IMAGE: eben dickenson
It started with an ad on Craiglist.com: “We are seeking writers to create new and exciting short stories....To push ourselves within the realm of fiction.”
A year later, those who answered the ad—an insurance agent, a therapist, an improv comic, an aspiring novelist and a high-school teacher—read aloud from their newly-written short stories in a classroom at Northeast Portland’s Concordia University. “Kirsty recently lost one of her fingers on the way to acquiring an empire,” reads Doug Dean, a pensive blond man with a room-shaking laugh. “It was plucked from her unscarred hand during a recent duel.” The writers offer each other feedback. Four days later they’ll send their revised stories to Dean. In one week, they’ll all meet again with new stories to edit.
Unlike at local writer-training ground the Attic, these writers don’t pay to participate. When the stories are done, there’ll be no public reading or anthology published. But each author’s work will be accessible to anyone, anywhere.
They call themselves the Portland Fiction Project—their slogan is “Keep Fiction Weird”—and through their ever-changing website, portlandfiction.net, the project’s members are adding to a growing trend in Internet publishing: creating online-only short stories with no paper counterpart in the real world. Although websites like 2River in University City, Mo. publish online literary mags a few times a year, PFP is one of the first in Portland to post new fiction on a regular (weekly) basis.
Dean, 27, got the idea for a website last year, after saving up enough money from his job in computer programming to quit working and try writing fiction full time. But when he broke up with his girlfriend five months into his new venture, he felt like he needed a community to motivate him. He hoped to create an online weekly literary magazine much like author Dave Eggers’ McSweeneys. It would include short fiction submitted by local writers who, like Dean, were just starting out.
He admits it was initially tough inspiring people to write a new story every week for no money, so he started prompting them with an “idea word”—a trick he learned from performing with improv comedy troupe the Next Best Thing. Each month he chooses a theme, like presidents, and then each week provides the writers with theme words, like “Lincoln” or “Kennedy.”
The process seems to spark something in the would-be writers: The week Dean suggested the word “deli,” he remembers that “all the stories were, like, ultraviolent.” “I hate to shoot a kid but I will if he pushes me,” wrote Karina Sanchez, the insurance agent, in her story Killing Time. “Lucky for him...He brings me my sandwich without trying anything.”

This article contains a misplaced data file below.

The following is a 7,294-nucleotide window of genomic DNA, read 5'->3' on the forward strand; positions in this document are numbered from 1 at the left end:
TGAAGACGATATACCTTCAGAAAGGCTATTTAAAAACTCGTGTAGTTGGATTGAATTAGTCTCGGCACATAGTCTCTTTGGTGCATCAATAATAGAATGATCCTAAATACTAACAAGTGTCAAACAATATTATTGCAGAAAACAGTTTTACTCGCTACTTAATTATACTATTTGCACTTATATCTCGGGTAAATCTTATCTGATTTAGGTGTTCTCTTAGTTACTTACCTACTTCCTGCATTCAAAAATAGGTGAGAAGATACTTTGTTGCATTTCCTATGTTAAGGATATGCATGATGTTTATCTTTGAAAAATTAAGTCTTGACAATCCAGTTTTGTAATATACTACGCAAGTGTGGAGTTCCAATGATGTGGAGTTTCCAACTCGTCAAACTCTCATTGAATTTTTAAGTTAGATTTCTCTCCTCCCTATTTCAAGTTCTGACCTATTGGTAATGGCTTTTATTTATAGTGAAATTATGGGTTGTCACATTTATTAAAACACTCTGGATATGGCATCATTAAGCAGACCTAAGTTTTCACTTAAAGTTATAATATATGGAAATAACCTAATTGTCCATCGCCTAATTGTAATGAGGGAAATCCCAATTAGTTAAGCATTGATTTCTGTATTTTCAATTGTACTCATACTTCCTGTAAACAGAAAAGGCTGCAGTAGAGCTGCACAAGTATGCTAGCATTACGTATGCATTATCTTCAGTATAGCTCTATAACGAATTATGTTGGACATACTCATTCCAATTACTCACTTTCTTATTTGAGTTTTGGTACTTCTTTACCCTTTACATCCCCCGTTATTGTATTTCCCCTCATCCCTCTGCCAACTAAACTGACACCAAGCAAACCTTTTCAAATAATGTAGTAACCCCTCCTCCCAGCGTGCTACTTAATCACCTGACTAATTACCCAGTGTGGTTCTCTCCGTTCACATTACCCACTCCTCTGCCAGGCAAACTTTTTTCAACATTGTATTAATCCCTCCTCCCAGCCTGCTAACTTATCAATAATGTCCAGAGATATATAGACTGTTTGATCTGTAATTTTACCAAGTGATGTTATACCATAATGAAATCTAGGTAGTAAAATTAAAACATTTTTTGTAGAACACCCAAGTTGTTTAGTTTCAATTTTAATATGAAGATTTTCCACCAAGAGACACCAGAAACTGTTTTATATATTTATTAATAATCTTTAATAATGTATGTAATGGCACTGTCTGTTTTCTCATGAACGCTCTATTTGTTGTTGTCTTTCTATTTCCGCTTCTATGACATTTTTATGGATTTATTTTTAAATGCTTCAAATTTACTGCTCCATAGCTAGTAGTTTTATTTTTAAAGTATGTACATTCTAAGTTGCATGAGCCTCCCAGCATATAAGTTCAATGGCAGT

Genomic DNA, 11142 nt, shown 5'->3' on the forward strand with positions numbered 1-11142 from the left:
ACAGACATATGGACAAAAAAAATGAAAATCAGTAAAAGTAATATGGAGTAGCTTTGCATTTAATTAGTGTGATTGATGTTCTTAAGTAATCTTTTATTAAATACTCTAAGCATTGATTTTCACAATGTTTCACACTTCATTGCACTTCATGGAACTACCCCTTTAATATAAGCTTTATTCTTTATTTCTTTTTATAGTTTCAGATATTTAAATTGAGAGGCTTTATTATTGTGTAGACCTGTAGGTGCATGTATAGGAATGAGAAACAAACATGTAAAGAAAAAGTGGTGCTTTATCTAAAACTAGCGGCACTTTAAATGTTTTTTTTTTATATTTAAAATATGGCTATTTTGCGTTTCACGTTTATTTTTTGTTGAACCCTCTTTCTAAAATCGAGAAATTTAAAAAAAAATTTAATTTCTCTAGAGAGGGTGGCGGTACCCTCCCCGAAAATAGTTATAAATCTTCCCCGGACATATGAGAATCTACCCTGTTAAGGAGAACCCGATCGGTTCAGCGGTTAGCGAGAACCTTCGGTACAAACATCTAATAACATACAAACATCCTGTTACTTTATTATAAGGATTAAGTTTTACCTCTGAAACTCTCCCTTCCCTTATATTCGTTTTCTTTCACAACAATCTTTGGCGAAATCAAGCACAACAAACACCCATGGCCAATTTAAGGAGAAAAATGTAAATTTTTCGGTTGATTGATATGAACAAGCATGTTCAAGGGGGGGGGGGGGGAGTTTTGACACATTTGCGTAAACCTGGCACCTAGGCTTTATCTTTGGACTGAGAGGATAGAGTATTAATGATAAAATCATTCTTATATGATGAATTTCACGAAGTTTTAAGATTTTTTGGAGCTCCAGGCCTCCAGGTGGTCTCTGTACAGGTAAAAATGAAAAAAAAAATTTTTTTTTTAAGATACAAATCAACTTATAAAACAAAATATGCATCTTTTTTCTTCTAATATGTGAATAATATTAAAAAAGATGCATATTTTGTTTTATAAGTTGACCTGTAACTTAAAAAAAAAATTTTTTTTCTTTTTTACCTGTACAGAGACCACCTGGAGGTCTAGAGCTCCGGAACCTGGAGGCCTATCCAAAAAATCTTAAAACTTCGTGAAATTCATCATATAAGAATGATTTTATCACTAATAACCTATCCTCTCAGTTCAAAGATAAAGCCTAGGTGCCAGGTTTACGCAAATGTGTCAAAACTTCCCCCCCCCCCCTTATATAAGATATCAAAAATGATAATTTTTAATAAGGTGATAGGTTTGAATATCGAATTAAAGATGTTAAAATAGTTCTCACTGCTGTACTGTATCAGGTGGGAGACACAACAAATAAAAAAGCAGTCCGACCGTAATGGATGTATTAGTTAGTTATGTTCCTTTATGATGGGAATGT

The disadvantage is that PFP’s method doesn’t translate into print. Dean thinks he might someday publish quarterly anthologies of PFP stories (he’s even trying to get advertisers for the website to raise funds), but his writers know that the immediacy of his site is why it succeeds.
“I like how the time is so short between creation and publication,” says writer Jim McCollum, 26, who works as a case manager and mental-health therapist. “Also, it’s nice that [it’s] just a few people...It means more control for us.”
Another local website—Common Ties, run by Portland-based freelance journalist (and occasional WW contributor) Elizabeth Armstrong Moore—has a focus similar to PFP, with personal essays from both first-time writers and award-winning journalists on subjects like prom night and depression. However, unlike PFP—which looks more like a homemade blog and is financed solely by Dean—Common Ties is a slick and streamlined site with high-resolution images and what Moore calls “private angel funders.”
Also unlike on PFP, it can take a month for submissions to post to commonties.com. And a few months ago, Moore switched the essays from a written “story blog” to audio recordings. Now, when a writer—who gets paid between $100 and $200 per story—submits an essay, they have the option to voice-record parts of their story and have it posted online.
But can writers who publish online ever be as successful—or as satisfied with their work—as those in print? One member of PFP, Tim Josephs, wanted more than what Dean’s website could offer, so he collected his PFP short stories into A Camouflaged Fragrance of Decency, a book to be published through local outfit Inkwater Press.
Moore knows some writers risk bigger paychecks and greater notoriety by selling Common Ties a story before going to a print publication, citing the example of one writer who “sold us a story two days before she got an offer from the Washington Post.” Since the Post won’t re-publish stories, the writer lost the extra paycheck. Even Dean wants to see his own work published in a print literary mag, saying, “I don’t think most [writers] think of the Internet as ‘being published.’”
Peter Rock, a local writer (2006’s The Unsettling) and associate professor of creative writing at Reed College, sees merit in online publishing but wonders if it will ever reach the popularity of a magazine or hardbound book. “Everyone in the publishing industry is trying to find out how virtual content works, if books are going to be around much longer,” he says. “But I don’t know many people—maybe that’s because I’m old—that spend that much time reading fiction online.” Rock may be right: While virtual content has its advantages—websites can print whatever they want without the restrictions of an editor or publisher while remaining free for readers—it’s difficult to imagine a world without books or magazines.
Then again, those could be famous last words.
READ: The Portland Fiction Project debuts four new writers and a new theme, Journey to the New World, in one week. Theme words include “epiphany” and “Columbus.” Visit portlandfiction.net for more info. Also check out commonties.com.